Venue: Belvoir St Theatre (Surry Hills NSW), Feb 14 – Mar 8, 2015
Playwright: Nakkiah Lui
Director: Anthea Williams
Cast: Matthew Backer, Katie Beckett, Nakkiah Lui, Sam O’Sullivan, Lasarus Ratuere
Image by Brett Boardman
Nakkiah Lui has a sadness to share. Lui is a young Gamillaroi and Torres Strait Islander woman who has seen and experienced the extraordinary injustices suffered by our Aboriginal communities, and she brings a passionate commitment to the writing of a work that attempts to articulate the incredible complexities unique to our first Australians. She aims for truth on all fronts, because the need to expose history, emotions, hopes and confused turbulence is an urgent one, and it is clear that the expression and release of an inconceivable darkness is an imperative that resists any suppression. Lui’s script is a coherent but fragile one with seams that threaten to unravel at any moment. The difficulty of representing deep, personal wounds in text form is addressed directly in the play itself, with Lui speaking as its autobiographical protagonist and declaring the conundrum of maintaining authenticity in the process of creating a work for an audience. Indeed, the play is imperfectly structured, but its message is communicated with magnificent saliency and the poignancy it carries is exceptionally profound.
It is not the kind of presentation that provides solutions to our problems, because it works hard to avoid fiction. There is humour in much of the dialogue but the comedy is black, and the reality it makes us face is desperate and sombre. Kill The Messenger embodies a sorrow that is entrenched in many of our lands and its peoples, but it is never without hope. Lui’s fighting spirit is the loud voice that instigates every line and action, and it is one that refuses to surrender. Anthea Williams makes the right decision to place words at the very forefront of the show. Her directorial style is minimalist so that no theatrical factor is allowed to become an obfuscating agent, and all we can hear is the script, and consequently, all we see is the stark cruelty that some of our society is capable of. Performances, while not always consistent, are passionate and engaging. The strongest player is Lasarus Ratuere in the role of Paul, a tragic figure and an unfortunate stereotype perhaps, but depicted with sensitive nuance so that his humanity manifests infinitely larger than his faults. The actor’s work is impressively dynamic, with a surprising gravity barely hiding beneath an ability to portray hardship and misfortune in deceptive nonchalance. Also very moving is the playwright’s own presence on stage. Lui can sometimes be overly animated in scenes with co-actors, but her many soliloquies are beautifully tuned. Her confidence is obvious, and her conviction, immense. When Lui speaks to (and confronts) us, her every intention and emotion reverberates, leaving us nowhere to hide.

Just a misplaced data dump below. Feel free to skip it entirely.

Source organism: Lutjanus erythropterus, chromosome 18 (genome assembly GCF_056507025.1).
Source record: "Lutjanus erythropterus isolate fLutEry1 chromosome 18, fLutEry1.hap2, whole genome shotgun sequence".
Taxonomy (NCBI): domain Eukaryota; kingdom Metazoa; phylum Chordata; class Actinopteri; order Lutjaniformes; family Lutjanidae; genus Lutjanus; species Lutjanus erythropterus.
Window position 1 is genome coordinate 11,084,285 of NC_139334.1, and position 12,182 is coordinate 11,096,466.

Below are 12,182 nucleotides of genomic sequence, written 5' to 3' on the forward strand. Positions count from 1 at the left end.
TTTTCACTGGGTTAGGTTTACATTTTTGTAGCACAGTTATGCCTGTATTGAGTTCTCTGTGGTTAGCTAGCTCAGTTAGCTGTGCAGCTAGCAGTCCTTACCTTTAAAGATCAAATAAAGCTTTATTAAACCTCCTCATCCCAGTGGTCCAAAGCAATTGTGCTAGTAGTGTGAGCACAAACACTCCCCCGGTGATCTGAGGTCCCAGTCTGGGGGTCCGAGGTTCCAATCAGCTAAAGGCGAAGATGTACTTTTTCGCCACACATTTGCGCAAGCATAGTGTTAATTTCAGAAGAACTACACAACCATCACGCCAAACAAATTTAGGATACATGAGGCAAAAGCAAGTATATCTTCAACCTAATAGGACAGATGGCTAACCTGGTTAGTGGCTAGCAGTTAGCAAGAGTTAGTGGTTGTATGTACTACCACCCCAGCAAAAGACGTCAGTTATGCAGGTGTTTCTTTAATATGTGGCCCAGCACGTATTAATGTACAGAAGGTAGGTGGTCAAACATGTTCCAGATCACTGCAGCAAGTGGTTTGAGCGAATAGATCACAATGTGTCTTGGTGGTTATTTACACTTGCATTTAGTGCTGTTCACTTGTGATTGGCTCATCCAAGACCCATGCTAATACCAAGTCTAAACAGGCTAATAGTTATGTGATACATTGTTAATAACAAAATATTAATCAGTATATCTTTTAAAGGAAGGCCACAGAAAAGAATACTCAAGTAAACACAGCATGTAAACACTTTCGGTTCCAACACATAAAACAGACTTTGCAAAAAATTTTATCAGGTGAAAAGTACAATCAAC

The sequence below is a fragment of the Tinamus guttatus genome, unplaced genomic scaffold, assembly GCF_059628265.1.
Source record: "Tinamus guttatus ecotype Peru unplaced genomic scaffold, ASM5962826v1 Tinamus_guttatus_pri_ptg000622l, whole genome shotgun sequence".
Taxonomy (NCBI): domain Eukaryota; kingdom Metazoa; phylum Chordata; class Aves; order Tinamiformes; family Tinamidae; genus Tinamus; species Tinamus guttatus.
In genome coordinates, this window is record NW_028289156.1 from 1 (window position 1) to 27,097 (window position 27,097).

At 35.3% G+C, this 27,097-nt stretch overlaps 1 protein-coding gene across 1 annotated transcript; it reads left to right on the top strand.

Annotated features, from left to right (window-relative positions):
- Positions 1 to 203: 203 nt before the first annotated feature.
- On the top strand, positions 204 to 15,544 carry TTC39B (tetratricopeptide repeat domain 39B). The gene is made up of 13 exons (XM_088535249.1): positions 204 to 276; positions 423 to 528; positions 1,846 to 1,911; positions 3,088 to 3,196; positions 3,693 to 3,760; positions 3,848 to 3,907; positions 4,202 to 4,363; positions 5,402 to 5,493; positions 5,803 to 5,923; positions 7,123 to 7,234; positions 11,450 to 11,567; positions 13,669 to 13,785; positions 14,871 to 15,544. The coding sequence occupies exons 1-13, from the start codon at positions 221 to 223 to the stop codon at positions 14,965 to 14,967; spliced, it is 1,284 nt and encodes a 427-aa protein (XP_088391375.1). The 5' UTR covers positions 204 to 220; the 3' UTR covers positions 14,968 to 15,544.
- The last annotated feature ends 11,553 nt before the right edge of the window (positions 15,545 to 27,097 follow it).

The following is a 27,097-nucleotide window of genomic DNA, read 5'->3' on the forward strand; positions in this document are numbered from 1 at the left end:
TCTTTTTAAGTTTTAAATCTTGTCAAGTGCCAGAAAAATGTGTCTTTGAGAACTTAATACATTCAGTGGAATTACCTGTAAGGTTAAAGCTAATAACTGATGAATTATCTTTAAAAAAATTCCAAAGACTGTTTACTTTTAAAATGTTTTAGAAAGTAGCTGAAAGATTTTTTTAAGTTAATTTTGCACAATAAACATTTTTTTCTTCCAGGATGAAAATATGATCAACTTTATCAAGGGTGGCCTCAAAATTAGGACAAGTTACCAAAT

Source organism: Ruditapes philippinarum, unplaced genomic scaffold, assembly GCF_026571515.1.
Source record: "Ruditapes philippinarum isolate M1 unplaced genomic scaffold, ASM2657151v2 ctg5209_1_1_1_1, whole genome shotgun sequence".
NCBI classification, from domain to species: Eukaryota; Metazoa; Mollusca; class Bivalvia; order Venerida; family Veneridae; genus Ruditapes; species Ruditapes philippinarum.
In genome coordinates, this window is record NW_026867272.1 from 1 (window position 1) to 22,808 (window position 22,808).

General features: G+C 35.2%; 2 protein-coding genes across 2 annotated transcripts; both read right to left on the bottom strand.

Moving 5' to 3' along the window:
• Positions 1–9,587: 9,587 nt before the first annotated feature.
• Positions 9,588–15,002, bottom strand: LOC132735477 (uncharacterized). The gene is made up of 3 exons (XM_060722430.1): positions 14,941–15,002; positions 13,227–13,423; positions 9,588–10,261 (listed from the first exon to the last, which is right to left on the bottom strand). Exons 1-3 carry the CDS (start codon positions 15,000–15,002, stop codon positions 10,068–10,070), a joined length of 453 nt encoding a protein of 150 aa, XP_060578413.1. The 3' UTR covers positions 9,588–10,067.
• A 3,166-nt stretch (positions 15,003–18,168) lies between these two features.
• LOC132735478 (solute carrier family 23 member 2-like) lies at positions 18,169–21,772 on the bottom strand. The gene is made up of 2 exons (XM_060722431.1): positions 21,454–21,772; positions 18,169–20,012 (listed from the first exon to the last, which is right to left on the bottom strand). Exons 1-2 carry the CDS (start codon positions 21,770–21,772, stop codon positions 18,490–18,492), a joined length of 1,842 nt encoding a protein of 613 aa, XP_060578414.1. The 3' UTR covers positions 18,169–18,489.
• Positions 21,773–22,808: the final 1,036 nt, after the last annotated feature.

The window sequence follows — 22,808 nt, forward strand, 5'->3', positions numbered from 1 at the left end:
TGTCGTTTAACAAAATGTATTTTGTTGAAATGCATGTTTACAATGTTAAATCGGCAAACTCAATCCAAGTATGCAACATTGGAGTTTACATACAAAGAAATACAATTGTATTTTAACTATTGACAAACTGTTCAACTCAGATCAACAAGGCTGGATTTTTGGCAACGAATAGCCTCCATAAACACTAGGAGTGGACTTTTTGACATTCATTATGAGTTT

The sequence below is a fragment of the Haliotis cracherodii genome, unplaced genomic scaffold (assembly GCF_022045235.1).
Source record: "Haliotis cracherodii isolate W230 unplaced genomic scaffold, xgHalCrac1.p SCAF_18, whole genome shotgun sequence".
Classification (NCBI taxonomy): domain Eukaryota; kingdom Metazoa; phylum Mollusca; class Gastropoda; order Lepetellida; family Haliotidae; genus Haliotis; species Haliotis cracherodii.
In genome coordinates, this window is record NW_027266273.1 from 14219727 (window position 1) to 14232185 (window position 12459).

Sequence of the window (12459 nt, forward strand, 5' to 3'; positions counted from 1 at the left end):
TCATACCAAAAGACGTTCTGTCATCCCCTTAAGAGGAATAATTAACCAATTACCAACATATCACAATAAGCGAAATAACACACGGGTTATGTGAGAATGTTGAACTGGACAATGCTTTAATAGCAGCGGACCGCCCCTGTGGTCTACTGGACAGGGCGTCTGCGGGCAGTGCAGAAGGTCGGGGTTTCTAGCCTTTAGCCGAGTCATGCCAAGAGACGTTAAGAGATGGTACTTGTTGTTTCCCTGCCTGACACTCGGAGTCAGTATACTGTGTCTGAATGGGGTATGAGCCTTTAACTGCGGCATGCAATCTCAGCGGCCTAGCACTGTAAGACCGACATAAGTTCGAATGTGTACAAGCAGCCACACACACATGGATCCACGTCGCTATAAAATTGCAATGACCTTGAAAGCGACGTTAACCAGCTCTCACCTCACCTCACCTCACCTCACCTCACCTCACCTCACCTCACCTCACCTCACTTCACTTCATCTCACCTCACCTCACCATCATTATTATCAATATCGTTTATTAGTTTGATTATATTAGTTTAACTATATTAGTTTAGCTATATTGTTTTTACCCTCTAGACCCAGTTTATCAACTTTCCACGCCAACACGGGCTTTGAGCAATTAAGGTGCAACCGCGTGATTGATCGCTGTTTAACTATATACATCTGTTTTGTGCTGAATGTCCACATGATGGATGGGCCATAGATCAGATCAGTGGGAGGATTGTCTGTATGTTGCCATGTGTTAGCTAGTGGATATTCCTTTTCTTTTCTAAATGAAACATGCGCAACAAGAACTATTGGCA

Kill The Messenger is art at its most important and social activism at its most necessary. It is also a colourful and vibrant piece of theatre that has an irresistible power to captivate and engage. Nakkiah Lui’s work has all the bleak honesty of youth, but none of the pretension. Her play is barely resolved because she sees through the state of our affairs and recognises the dire plight that many of her sisters and brothers are living in. She does not pretend to know the way out, but her determination to find it is the foundation of this compelling work. We must cry, if only to acknowledge the undeniable grief that exists in the blood that pumps through the veins of this great continent, but afterwards, we will find clarity, if only in our hearts.